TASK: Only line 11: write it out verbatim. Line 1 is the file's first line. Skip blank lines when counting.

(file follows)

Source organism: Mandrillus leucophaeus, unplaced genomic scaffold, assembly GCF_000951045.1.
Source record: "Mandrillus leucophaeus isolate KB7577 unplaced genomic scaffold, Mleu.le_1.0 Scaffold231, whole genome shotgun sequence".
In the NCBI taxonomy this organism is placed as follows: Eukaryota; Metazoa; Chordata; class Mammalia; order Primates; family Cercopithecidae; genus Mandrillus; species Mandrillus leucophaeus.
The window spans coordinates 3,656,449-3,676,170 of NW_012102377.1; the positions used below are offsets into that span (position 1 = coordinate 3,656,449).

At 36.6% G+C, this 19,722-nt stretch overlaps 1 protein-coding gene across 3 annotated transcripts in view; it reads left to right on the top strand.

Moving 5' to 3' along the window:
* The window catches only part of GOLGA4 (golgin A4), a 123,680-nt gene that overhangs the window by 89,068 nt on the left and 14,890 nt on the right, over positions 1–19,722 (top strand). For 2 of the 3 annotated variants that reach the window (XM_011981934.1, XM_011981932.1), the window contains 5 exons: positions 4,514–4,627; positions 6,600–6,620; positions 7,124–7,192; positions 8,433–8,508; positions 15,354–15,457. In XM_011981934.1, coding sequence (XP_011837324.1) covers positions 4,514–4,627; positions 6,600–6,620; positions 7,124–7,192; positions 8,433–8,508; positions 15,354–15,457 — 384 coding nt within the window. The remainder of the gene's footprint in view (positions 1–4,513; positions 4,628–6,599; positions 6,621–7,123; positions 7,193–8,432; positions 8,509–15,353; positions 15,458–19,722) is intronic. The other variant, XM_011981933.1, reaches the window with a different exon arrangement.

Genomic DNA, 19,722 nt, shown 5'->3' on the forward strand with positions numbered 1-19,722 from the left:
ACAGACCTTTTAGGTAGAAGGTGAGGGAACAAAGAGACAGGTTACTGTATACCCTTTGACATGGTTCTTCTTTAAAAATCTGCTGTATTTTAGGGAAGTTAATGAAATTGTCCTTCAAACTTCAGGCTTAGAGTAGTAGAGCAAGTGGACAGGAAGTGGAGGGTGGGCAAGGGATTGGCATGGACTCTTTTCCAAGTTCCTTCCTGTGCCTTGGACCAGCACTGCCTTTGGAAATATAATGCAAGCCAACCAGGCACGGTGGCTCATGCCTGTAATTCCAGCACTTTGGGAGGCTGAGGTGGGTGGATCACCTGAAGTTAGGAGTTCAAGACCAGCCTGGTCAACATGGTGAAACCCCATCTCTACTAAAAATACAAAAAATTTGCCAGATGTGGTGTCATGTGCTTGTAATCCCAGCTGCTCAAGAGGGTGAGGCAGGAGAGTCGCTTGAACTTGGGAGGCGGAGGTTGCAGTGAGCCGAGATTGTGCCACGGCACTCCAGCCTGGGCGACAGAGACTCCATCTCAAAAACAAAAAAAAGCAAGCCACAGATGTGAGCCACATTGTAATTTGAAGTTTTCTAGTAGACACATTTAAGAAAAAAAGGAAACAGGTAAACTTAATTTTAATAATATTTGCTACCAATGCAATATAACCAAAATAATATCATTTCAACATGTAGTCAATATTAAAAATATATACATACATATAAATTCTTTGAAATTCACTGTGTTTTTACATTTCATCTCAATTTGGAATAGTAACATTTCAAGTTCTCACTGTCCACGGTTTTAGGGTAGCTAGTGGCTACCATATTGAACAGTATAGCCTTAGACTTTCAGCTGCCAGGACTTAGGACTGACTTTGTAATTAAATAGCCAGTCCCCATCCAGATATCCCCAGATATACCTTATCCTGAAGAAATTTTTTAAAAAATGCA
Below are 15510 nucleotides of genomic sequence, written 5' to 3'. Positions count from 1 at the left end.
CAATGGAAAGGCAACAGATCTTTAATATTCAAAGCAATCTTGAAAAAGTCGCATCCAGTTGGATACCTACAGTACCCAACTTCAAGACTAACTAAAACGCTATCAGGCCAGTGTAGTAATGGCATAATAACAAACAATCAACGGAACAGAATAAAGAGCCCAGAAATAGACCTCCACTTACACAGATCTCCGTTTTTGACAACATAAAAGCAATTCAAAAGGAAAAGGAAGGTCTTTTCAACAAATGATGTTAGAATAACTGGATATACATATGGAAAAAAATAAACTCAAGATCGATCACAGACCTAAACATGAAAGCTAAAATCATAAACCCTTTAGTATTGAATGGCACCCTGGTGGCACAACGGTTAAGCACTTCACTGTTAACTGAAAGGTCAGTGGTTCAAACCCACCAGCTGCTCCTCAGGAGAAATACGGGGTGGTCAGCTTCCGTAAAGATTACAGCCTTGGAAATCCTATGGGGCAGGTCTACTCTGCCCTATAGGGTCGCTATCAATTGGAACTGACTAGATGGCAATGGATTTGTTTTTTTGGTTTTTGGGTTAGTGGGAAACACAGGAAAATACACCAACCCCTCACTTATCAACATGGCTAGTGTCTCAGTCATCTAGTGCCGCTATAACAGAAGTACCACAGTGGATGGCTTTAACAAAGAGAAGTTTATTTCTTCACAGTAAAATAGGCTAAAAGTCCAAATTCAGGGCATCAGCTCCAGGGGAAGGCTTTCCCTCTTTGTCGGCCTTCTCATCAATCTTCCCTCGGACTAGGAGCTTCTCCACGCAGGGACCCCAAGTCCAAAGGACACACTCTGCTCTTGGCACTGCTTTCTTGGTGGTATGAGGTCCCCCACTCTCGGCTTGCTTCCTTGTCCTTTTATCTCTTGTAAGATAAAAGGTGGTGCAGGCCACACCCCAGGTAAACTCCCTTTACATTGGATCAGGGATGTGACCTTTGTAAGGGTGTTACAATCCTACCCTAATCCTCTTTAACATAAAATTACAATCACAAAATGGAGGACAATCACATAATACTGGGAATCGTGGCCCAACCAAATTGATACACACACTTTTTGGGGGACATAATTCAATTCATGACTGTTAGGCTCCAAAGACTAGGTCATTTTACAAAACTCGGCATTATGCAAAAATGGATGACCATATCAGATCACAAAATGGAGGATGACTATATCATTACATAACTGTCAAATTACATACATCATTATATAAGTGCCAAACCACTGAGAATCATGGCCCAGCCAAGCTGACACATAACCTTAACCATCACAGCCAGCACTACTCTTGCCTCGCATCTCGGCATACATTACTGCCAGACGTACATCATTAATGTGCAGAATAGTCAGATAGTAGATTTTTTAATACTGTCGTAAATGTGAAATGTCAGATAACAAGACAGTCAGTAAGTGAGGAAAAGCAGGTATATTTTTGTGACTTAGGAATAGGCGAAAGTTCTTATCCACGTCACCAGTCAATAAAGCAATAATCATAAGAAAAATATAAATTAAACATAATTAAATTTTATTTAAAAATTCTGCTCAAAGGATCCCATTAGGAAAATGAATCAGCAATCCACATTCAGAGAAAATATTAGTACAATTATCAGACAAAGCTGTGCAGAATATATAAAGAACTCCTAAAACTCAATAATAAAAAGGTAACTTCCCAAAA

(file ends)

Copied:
CAATGGAAAGGCAACAGATCTTTAATATTCAAAGCAATCTTGAAAAAGTCGCATCCAGTTGGATACCTACAGTACCCAACTTCAAGACTAACTAAAACGCTATCAGGCCAGTGTAGTAATGGCATAATAACAAACAATCAACGGAACAGAATAAAGAGCCCAGAAATAGACCTCCACTTACACAGATCTCCGTTTTTGACAACATAAAAGCAATTCAAAAGGAAAAGGAAGGTCTTTTCAACAAATGATGTTAGAATAACTGGATATACATATGGAAAAAAATAAACTCAAGATCGATCACAGACCTAAACATGAAAGCTAAAATCATAAACCCTTTAGTATTGAATGGCACCCTGGTGGCACAACGGTTAAGCACTTCACTGTTAACTGAAAGGTCAGTGGTTCAAACCCACCAGCTGCTCCTCAGGAGAAATACGGGGTGGTCAGCTTCCGTAAAGATTACAGCCTTGGAAATCCTATGGGGCAGGTCTACTCTGCCCTATAGGGTCGCTATCAATTGGAACTGACTAGATGGCAATGGATTTGTTTTTTTGGTTTTTGGGTTAGTGGGAAACACAGGAAAATACACCAACCCCTCACTTATCAACATGGCTAGTGTCTCAGTCATCTAGTGCCGCTATAACAGAAGTACCACAGTGGATGGCTTTAACAAAGAGAAGTTTATTTCTTCACAGTAAAATAGGCTAAAAGTCCAAATTCAGGGCATCAGCTCCAGGGGAAGGCTTTCCCTCTTTGTCGGCCTTCTCATCAATCTTCCCTCGGACTAGGAGCTTCTCCACGCAGGGACCCCAAGTCCAAAGGACACACTCTGCTCTTGGCACTGCTTTCTTGGTGGTATGAGGTCCCCCACTCTCGGCTTGCTTCCTTGTCCTTTTATCTCTTGTAAGATAAAAGGTGGTGCAGGCCACACCCCAGGTAAACTCCCTTTACATTGGATCAGGGATGTGACCTTTGTAAGGGTGTTACAATCCTACCCTAATCCTCTTTAACATAAAATTACAATCACAAAATGGAGGACAATCACATAATACTGGGAATCGTGGCCCAACCAAATTGATACACACACTTTTTGGGGGACATAATTCAATTCATGACTGTTAGGCTCCAAAGACTAGGTCATTTTACAAAACTCGGCATTATGCAAAAATGGATGACCATATCAGATCACAAAATGGAGGATGACTATATCATTACATAACTGTCAAATTACATACATCATTATATAAGTGCCAAACCACTGAGAATCATGGCCCAGCCAAGCTGACACATAACCTTAACCATCACAGCCAGCACTACTCTTGCCTCGCATCTCGGCATACATTACTGCCAGACGTACATCATTAATGTGCAGAATAGTCAGATAGTAGATTTTTTAATACTGTCGTAAATGTGAAATGTCAGATAACAAGACAGTCAGTAAGTGAGGAAAAGCAGGTATATTTTTGTGACTTAGGAATAGGCGAAAGTTCTTATCCACGTCACCAGTCAATAAAGCAATAATCATAAGAAAAATATAAATTAAACATAATTAAATTTTATTTAAAAATTCTGCTCAAAGGATCCCATTAGGAAAATGAATCAGCAATCCACATTCAGAGAAAATATTAGTACAATTATCAGACAAAGCTGTGCAGAATATATAAAGAACTCCTAAAACTCAATAATAAAAAGGTAACTTCCCAAAA